I had tubal ligation at age 30, after three abortions between ages 28 and 30, while on contraception(s). I had been requesting sterilisation since age 14. The patriarchal medical institutions need to stop treating women like breeders. If we say we want sterilisation that should be sufficient.


Sterilisation should be free, for pets and humans. Re-attachment should have costs.


Vasectomy is 95% reversible, this without medical/political will power. If we brought this topic to the forefront of family planning medicine, we could easily achieve 99.99% of reversibility.


I would condone vasectomies at birth, in lieu of circumcisions at birth.

Indeed - although listen to them howl!

I have agreed with this idea all along, when I realized how remarkable, ethical, and good for us it will be one day, when we can control the genetic alleles that cause so much suffering and decrepitude, and disease.  I have mental illness, and I worry about my kids getting that allele, or set thereof.  I'm no scientist, but it makes logical sense to care for our species, in this way.  I often imagine what my life would have been like, if I did not have to suffer to the degree I do, and I'd take it in a heart beat, that is, not to have this illness.


Also we should, as a species, start thinking in terms of QUALITY of living, which western countries do to a degree.  But there is still rampant procreation everywhere, but isn't the ethical thing to do, be focus on having fewer children, who are much healthier, and live much better lives, than just churning children out like we have done since the dawn of humankind?  I have so much to say on this, but, focusing on bringing our children up healthy, I think has a direct correlation with having fewer children, as we can spend much more time, keeping them healthy...the very act of being alive carries with it enormous responsiblity...look at this just last decade or so.  Only now, are we addressing, even just a little bit, how many people live in a diseased state, many of which inherited it, and others who did not.  I'm simply saying, either way, we need to focus on health, far far far more than we have.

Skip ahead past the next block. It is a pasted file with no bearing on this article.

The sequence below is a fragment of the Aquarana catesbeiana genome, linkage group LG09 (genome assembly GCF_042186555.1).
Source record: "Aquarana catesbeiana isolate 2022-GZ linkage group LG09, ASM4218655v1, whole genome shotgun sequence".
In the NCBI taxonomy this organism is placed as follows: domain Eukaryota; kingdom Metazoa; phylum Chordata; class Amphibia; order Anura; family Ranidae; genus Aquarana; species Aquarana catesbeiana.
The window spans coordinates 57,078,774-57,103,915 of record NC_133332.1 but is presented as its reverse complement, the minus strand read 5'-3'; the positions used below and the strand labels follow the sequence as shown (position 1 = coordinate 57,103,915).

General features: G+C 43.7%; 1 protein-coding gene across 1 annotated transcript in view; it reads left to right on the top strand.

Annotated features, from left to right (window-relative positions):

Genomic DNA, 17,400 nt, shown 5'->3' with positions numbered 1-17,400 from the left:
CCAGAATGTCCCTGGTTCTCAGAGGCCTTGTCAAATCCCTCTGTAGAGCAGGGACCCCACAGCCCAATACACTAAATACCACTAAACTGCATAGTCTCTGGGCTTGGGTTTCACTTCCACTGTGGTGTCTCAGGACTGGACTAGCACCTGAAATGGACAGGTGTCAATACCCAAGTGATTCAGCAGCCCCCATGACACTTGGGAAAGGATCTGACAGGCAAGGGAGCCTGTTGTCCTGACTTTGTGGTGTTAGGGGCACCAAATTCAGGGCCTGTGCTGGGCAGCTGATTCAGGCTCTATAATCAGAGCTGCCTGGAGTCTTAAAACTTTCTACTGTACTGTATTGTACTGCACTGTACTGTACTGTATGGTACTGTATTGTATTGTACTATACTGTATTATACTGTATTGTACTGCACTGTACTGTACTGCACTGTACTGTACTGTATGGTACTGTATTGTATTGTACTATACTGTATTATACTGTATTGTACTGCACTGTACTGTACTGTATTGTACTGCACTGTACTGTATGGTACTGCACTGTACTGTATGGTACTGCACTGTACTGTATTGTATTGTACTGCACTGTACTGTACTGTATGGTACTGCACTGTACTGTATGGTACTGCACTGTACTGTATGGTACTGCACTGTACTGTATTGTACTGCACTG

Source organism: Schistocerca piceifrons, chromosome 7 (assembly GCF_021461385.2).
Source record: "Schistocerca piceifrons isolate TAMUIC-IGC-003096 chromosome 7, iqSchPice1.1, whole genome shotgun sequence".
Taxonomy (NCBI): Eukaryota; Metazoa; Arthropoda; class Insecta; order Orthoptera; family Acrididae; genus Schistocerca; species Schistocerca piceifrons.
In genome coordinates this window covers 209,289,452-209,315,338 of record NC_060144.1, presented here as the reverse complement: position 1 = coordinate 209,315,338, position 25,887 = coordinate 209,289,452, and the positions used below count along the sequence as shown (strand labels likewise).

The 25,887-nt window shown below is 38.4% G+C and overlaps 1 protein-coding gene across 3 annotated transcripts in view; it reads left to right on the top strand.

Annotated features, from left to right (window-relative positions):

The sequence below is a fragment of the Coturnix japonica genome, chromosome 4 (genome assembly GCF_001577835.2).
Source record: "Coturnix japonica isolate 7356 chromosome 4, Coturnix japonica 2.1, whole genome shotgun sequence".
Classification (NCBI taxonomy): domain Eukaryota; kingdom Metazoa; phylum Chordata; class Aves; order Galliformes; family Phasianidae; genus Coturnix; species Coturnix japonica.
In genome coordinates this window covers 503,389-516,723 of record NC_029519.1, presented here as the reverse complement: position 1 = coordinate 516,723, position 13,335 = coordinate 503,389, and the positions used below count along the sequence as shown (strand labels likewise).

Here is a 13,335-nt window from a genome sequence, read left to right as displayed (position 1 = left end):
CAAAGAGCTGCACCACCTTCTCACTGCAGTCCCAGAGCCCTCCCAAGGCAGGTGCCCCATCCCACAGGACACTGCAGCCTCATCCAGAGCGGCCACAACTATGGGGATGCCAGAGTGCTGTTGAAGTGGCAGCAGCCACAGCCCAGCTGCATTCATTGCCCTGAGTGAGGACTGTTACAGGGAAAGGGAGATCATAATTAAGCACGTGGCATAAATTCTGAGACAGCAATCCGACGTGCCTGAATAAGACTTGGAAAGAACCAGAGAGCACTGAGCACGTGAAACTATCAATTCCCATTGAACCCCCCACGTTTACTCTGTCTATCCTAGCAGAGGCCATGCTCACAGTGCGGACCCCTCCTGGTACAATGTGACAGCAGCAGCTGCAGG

Who decides who gets to pass on their genes or not?  That's a slippery slope without a rope.

In cases where genetic engineering can determine, in utero, if a fetus will have an inheritable disease or handicap, I can understand the parents desire to use that technology.  The main problem with this is that it will tend to be only the rich or well-to-do who have access to such technology.  Another problem is that, given further improvements in the technology, we could see a future race of designer babies who can look forward to lives with less disease and more physical and mental prowess -- at the expense of those who aren't genetically designed.  Oh yeah, and don't forget the Gattaca scenario in which schools, jobs and other social institutions select you based on your genetic advantages (or lack thereof).

yea, I've sort of concluded, that it will be human greed, selfishness that will mess this all up.  If people learned how to be compassionate, that's another story, but it's been 5000 years or so of civilization, and we are certainly not learning this fast enough, if at all, even in supposedly more humane countries.


The Gattaca scenario is already happening, in the sense of those lucky enough to have fewer problems, or very little health related, and I would also emphasize, intelligence problems, are literally taking over the planet, and obviously always have been.  Oh, and those without illness who are fortunate to grow up in the good parts of the world, have the world in their oyster...and even they continue to screw the other fortunate ones, while always screwing the misfortunate ones.

I think the basic problem is general Population Pollution. The world and it's technology cannot take care of all the unwanted, unloved, abused and uneducated children coming into this world. We need strong education (call it propaganda, if you like) to put the brakes on human reproduction and the human actions that are bringing down this planet. If we can get a handle on the overpopulation, maybe there's a chance we can handle the quality of life. We don't need to be selective about whom to target. And, absolutely, adoption is critical. I get so angry when people cry about all the problems they have had trying to conceive. Such egoism! / As for Population Pollution, it is in crisis in countries where women have few, if any, rights and Testosterone Rules. // Jean Clelland-Morin
Amen to adoption :) it is vastly under-promoted. I was going to cry indignant at your last line, then sat back a second, thought a little, and realised it was true. There is no substitute for empowerment and education within the family unit, as far as family planning goes.

My dad was actually adopted, and if he hadn't I wouldn't be here. My position on adoption is therefore heavily biased in favor.

On the other side, my sister+ is now in the adoption process after many years of trying themselves. There's been a lot of complaining, but I don't think we should dismiss it as complete egotism of the person, rather a long drawn out debate between nurture and nature, and applaud those who end up going against nature.


© 2018   Created by Rebel.   Powered by

Badges  |  Report an Issue  |  Terms of Service